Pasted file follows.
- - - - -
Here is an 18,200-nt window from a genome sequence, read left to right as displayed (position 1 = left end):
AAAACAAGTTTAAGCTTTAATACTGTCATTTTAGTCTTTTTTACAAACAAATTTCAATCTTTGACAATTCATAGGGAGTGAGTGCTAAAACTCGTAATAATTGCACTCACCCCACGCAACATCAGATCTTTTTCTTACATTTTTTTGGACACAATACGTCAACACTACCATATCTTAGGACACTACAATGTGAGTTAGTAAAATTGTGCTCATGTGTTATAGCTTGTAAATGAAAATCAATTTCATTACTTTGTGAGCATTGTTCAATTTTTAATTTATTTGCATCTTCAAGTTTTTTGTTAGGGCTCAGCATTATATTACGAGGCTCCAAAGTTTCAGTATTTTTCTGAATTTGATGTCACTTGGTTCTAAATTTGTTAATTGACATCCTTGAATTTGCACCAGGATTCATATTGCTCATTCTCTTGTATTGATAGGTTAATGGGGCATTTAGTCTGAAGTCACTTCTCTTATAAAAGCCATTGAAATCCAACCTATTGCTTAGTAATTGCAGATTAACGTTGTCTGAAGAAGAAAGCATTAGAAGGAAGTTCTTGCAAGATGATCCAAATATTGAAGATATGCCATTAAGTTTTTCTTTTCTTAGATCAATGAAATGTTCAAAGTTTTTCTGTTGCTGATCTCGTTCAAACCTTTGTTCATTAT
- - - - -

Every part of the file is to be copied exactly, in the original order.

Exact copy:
Here is an 18,200-nt window from a genome sequence, read left to right as displayed (position 1 = left end):
AAAACAAGTTTAAGCTTTAATACTGTCATTTTAGTCTTTTTTACAAACAAATTTCAATCTTTGACAATTCATAGGGAGTGAGTGCTAAAACTCGTAATAATTGCACTCACCCCACGCAACATCAGATCTTTTTCTTACATTTTTTTGGACACAATACGTCAACACTACCATATCTTAGGACACTACAATGTGAGTTAGTAAAATTGTGCTCATGTGTTATAGCTTGTAAATGAAAATCAATTTCATTACTTTGTGAGCATTGTTCAATTTTTAATTTATTTGCATCTTCAAGTTTTTTGTTAGGGCTCAGCATTATATTACGAGGCTCCAAAGTTTCAGTATTTTTCTGAATTTGATGTCACTTGGTTCTAAATTTGTTAATTGACATCCTTGAATTTGCACCAGGATTCATATTGCTCATTCTCTTGTATTGATAGGTTAATGGGGCATTTAGTCTGAAGTCACTTCTCTTATAAAAGCCATTGAAATCCAACCTATTGCTTAGTAATTGCAGATTAACGTTGTCTGAAGAAGAAAGCATTAGAAGGAAGTTCTTGCAAGATGATCCAAATATTGAAGATATGCCATTAAGTTTTTCTTTTCTTAGATCAATGAAATGTTCAAAGTTTTTCTGTTGCTGATCTCGTTCAAACCTTTGTTCATTAT